Something that came up in a recent comment section got me thinking about how much we show of ourselves on our blogs. I try to be honest about what I’m feeling because I blog for personal enjoyment and socializing. All of us only reveal a slice of who we are which we gradually shape into a certain persona. There’s only so much time in a day so we have to limit the details we share. Depending on our selection, we reveal more or less in the same amount of words as someone else.
Imagine a dark room. We can go around with a flashlight and shine it on this chair or that table, and all you’ll see is the chair or the table. But both of them coexist in the same larger room. And there’s other stuff in the room. Embarrassing stuff. Or worse: creepy stuff. A blogger who wants people to get to know them will choose the piece of furniture that is most representative of who they are, or at least who they want you to see.
When I say, for example, that I blog to socialize, I might tell you that I do this because I’m lonely and have no friends in order to paint a picture in your head of a certain sort of individual. But it’s really only a half-truth; I’m not completely alone, I have a fiance, and family, and even people from work that I talk to on the–gasp–phone. But am I a big social butterfly in real life? No. Do I want to be? No. I can be both depressed at the general loneliness of life that all of us go through, because at a certain level, we’re all of us alone, and yet at the same time not want to be an extrovert even if given the opportunity. There’s no either/or in this case.
So depending on my mood, I might try to convince you I’m just a lonely retail worker dork holed up in her room with her stuffed animals, or an embittered ex-graduate student who’s given up on playing the game of life because she’s gotten burned by the shallowness of most people she’s encountered in real life. But they’re both true, in a sense. Right after I’m done bemoaning the meaningless of life and how I’m ready to end it all if only I had the courage, I’ll get dressed and go to church and hang out afterwards with a recovering drug addict because I believe that while there’s life there’s hope. I’m a devout Catholic who owns every one of Nietzsche’s works.
Why waste so much time introspecting when I could be, I dunno, trying to get a career and $$$ instead of languishing in a department store office taking it up the ass from my boss all day long? Because first of all, I selfishly enjoy it. (The introspection, not the other part.) I love the working of the mind; and maybe I ought not to call it selfish because I enjoy reading the same sort of thing from other people as well. I love when commenters tell me something about themselves, just as though we were all hanging out, eating Doritos and bitching about our lives. I try to stave off the impression that I’m attempting to elicit sympathy because I’m not. That of course is not to say that I don’t appreciate every sincere, kind word I receive. Indeed, those comments have buoyed me up on many a crappy day. I have been blessed with so much encouragement. But my primary purpose is not to collect sympathy cards.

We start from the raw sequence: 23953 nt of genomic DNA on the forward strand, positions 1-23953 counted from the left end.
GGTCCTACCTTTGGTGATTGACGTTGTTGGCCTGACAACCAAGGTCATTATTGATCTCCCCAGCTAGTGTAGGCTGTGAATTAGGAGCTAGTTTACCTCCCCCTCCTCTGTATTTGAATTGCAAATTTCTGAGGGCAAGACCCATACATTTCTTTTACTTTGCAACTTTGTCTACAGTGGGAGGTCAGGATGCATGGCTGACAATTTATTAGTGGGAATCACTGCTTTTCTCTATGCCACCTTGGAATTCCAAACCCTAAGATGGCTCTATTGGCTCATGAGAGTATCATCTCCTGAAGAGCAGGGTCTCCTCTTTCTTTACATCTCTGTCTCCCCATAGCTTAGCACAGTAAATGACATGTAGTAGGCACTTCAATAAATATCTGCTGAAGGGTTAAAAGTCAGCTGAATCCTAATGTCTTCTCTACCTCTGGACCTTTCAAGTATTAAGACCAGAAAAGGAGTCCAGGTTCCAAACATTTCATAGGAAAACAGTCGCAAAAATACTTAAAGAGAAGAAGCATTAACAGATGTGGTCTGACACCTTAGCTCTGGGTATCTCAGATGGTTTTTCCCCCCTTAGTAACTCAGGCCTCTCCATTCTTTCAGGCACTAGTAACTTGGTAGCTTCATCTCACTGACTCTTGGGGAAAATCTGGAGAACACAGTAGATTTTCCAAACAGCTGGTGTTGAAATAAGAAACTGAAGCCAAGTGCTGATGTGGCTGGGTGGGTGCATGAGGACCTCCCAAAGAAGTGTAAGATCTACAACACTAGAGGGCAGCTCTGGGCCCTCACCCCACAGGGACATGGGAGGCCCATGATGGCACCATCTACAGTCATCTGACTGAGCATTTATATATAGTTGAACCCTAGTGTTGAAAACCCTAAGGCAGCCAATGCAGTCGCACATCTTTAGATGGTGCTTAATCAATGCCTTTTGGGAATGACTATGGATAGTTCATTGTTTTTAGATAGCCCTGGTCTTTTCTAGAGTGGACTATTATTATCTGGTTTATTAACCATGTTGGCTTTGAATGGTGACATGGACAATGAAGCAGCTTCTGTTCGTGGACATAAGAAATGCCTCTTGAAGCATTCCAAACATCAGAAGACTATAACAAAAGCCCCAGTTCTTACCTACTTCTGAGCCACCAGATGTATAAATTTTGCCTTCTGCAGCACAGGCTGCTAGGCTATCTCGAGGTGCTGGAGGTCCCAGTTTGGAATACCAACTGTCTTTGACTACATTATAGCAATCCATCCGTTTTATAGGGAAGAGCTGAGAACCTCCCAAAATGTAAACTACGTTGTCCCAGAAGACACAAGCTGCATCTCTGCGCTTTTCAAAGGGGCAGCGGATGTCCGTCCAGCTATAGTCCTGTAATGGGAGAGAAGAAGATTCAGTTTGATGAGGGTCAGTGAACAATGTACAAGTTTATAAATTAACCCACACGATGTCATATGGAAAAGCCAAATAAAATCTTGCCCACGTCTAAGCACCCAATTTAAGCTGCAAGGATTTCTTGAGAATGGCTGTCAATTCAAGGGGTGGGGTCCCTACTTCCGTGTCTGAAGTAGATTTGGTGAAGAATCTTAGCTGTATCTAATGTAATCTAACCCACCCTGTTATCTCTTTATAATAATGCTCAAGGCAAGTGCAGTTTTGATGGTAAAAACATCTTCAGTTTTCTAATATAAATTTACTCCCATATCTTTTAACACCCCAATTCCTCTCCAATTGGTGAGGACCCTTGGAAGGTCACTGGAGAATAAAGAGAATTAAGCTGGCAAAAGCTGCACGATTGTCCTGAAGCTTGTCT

While of course I was a straight-A student in college (ego demands I say so, just for the hilarious contrast between that and what I am now), I never wrote better papers than when I studied existentialism. I thought, this is the life I want, to sit and think and write about the living of life itself. Why get involved in the rat-race when I could be pondering the meaning of life all day? I can be authentic–I can be real–I can make myself and my life whatever I want it to be. Oh, how I looked down on those business majors. Well, looking at my student loan balance, I don’t feel so superior now. And yet, I still don’t wish I studied business. I’d rather do the bare minimum and save the rest of my time to do what I want, aka nothing.
Blogging on the Internet, while impersonal in many ways, can yet be intensely personal because we can skip all the formalities we must pass through in real life. I can’t tell my coworkers I was a bully in school and I hate myself every day even now for it, but I can tell you with little build up to it.
And half the time–no, almost all of it–in real life, people don’t get it. Or they don’t get me, at least. If they’re smart enough to grasp anything about me at all, they’re merely amused by my mixture of airheaded sweetness dripping with bitter sarcasm. The rarest, most astute ones see the real me, which makes me feel a little helpless, but I’ll leave that identity open for interpretation.
I am insecure.
I am arrogant.
I make no sense.
I am nuts.